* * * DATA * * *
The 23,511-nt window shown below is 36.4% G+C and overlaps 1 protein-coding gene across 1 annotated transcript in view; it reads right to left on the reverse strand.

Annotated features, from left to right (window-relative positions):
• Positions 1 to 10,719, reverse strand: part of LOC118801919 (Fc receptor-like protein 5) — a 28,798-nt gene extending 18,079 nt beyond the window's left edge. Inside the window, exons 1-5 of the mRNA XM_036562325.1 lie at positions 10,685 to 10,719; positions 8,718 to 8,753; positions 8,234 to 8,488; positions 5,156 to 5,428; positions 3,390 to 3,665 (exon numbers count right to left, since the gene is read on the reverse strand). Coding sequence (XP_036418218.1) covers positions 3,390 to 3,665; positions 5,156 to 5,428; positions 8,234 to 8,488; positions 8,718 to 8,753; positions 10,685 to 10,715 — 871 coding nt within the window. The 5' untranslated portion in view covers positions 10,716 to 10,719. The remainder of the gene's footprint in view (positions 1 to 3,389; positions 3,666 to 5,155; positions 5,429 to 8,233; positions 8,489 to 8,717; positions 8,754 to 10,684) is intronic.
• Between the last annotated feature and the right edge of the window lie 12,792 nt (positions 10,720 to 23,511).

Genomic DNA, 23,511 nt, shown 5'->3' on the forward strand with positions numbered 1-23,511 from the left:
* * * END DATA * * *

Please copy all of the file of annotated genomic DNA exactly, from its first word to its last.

The 23,511-nt window shown below is 36.4% G+C and overlaps 1 protein-coding gene across 1 annotated transcript in view; it reads right to left on the reverse strand.

Annotated features, from left to right (window-relative positions):
• Positions 1 to 10,719, reverse strand: part of LOC118801919 (Fc receptor-like protein 5) — a 28,798-nt gene extending 18,079 nt beyond the window's left edge. Inside the window, exons 1-5 of the mRNA XM_036562325.1 lie at positions 10,685 to 10,719; positions 8,718 to 8,753; positions 8,234 to 8,488; positions 5,156 to 5,428; positions 3,390 to 3,665 (exon numbers count right to left, since the gene is read on the reverse strand). Coding sequence (XP_036418218.1) covers positions 3,390 to 3,665; positions 5,156 to 5,428; positions 8,234 to 8,488; positions 8,718 to 8,753; positions 10,685 to 10,715 — 871 coding nt within the window. The 5' untranslated portion in view covers positions 10,716 to 10,719. The remainder of the gene's footprint in view (positions 1 to 3,389; positions 3,666 to 5,155; positions 5,429 to 8,233; positions 8,489 to 8,717; positions 8,754 to 10,684) is intronic.
• Between the last annotated feature and the right edge of the window lie 12,792 nt (positions 10,720 to 23,511).

Genomic DNA, 23,511 nt, shown 5'->3' on the forward strand with positions numbered 1-23,511 from the left: